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Feminism In The Awakening

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The Awakening by Kate Chopin ends with the protagonist’s suicide. The protagonist, Edna Pontellier, becomes completely erratic in her pursuit to escape the confinements of a patriarchal society but also to gain the affections of a younger man, she discovers how she cannot ever fully break free from either, proving the appropriateness of her self-destructive conclusion.
Edna Pontellier, an American woman in 19th century America, finds herself in an affair which completely changes her life. Mrs. Pontellier’s life as a devoted wife, loving mother, and perfect lady, as seen near the start of her story, seems to have never fulfilled nor ever satisfied her. Her Creole husband, Léonce Pontellier, made quite a kind man and a typical sort of husband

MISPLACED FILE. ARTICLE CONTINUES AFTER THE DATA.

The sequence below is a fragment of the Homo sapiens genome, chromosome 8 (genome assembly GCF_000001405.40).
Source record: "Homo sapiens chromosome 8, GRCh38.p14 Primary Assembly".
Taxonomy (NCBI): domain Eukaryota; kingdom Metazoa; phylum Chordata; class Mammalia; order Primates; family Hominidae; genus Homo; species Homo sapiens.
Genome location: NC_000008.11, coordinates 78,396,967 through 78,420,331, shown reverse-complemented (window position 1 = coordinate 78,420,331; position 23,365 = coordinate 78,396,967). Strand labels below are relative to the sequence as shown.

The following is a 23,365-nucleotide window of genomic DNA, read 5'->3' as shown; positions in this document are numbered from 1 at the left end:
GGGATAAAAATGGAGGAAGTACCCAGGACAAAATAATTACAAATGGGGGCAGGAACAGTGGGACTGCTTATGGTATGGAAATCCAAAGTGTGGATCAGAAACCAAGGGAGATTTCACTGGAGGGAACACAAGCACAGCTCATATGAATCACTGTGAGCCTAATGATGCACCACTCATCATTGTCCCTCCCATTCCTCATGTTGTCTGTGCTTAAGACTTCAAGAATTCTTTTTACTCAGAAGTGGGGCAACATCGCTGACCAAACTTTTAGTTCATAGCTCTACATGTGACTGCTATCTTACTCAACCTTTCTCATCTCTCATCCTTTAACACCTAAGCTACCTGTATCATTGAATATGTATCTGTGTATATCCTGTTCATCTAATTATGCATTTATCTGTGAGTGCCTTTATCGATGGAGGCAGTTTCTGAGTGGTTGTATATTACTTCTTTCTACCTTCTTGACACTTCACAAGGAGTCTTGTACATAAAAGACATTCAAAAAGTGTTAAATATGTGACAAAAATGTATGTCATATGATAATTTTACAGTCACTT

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This simple request had made her understand that she can never fully isolate herself due to the shackles of motherhood, and therefore can never be freed. Her children, whom she was fond of “in an uneven, impulsive way” (18), would always tie her to the rest of the society she so despised. Since the beginning, Edna felt “their absence was a sort of relief” as she felt that the “blindly assumed” responsibilities of motherhood “had not fitted her” (18). Only before, she could not “admit this, even to herself” (18). Now, at the conclusion of her story, and her life, she seems to find that the release of death is the only release which would enable her to be freed from the control of men and suffocation from her own children.
The title of Chopin’s novel, The Awakening, seems to ironically contrast her story’s conclusion and the main character’s self-induced eternal slumber. Edna Pontellier’s liberation from men and high society begins with the justified motive of self-empowerment but quickly spirals out of control when it becomes based purely upon being able to love another man. These conflicting influences cause her complete destabilization, leading to a tragic, but fitting, self-destructive
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